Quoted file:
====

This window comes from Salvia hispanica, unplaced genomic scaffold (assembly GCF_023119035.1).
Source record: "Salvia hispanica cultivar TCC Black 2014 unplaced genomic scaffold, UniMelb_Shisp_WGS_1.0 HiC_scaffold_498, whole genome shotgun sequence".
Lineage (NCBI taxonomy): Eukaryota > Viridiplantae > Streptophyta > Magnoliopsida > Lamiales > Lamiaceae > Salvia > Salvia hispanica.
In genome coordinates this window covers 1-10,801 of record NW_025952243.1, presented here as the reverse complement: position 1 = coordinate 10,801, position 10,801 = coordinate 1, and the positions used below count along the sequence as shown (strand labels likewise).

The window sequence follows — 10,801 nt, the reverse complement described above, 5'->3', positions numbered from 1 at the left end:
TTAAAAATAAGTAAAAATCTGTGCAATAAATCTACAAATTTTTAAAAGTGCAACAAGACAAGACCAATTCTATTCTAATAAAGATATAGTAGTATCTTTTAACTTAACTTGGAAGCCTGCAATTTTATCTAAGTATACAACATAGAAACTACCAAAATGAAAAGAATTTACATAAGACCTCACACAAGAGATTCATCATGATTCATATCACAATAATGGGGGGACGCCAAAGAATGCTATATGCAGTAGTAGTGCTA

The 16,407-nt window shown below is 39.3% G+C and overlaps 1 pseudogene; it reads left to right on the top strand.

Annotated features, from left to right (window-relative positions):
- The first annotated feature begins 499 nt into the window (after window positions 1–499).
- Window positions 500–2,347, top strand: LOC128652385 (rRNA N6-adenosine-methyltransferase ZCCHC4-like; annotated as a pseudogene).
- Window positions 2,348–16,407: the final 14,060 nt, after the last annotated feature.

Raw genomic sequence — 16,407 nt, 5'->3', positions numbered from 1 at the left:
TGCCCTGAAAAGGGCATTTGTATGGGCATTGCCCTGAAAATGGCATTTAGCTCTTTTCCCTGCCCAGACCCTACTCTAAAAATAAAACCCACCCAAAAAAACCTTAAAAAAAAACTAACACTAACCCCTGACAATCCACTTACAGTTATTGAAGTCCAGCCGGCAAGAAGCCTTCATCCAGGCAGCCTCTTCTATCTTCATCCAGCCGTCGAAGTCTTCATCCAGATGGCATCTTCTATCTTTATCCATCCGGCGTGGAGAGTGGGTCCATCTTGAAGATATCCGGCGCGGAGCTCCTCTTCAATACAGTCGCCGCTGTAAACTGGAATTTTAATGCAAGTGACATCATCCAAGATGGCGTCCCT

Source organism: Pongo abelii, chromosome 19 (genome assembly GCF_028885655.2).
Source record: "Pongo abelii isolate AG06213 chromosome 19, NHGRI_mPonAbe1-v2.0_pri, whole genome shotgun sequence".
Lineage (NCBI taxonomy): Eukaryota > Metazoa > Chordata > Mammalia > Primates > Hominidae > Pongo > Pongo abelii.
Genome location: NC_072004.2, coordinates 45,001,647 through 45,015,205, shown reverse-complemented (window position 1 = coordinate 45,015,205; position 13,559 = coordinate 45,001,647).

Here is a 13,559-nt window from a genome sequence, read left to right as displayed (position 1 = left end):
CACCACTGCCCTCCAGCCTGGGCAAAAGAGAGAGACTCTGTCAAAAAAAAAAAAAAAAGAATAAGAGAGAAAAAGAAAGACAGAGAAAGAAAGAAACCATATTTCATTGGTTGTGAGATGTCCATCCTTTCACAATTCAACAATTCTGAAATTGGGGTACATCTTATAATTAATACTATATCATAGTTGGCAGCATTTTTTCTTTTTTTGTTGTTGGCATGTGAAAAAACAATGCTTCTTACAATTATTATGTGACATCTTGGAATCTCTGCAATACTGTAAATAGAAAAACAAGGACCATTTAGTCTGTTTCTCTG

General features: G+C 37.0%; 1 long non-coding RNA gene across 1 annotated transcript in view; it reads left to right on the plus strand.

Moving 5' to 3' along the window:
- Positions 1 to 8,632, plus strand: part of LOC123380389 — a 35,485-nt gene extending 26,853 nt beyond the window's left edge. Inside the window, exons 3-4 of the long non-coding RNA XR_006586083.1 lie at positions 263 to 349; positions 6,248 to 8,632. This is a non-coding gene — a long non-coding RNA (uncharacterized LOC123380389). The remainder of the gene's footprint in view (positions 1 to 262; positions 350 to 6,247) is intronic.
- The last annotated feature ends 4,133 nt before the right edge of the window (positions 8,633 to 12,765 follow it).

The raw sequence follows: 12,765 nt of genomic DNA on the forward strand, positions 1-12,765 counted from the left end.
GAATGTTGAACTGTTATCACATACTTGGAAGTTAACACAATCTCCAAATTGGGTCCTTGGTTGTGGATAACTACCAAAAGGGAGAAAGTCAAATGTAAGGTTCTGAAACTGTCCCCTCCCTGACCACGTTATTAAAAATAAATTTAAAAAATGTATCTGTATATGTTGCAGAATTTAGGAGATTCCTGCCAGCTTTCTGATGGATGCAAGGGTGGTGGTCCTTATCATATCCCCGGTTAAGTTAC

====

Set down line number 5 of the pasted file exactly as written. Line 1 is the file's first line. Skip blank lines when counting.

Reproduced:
The window sequence follows — 10,801 nt, the reverse complement described above, 5'->3', positions numbered from 1 at the left end: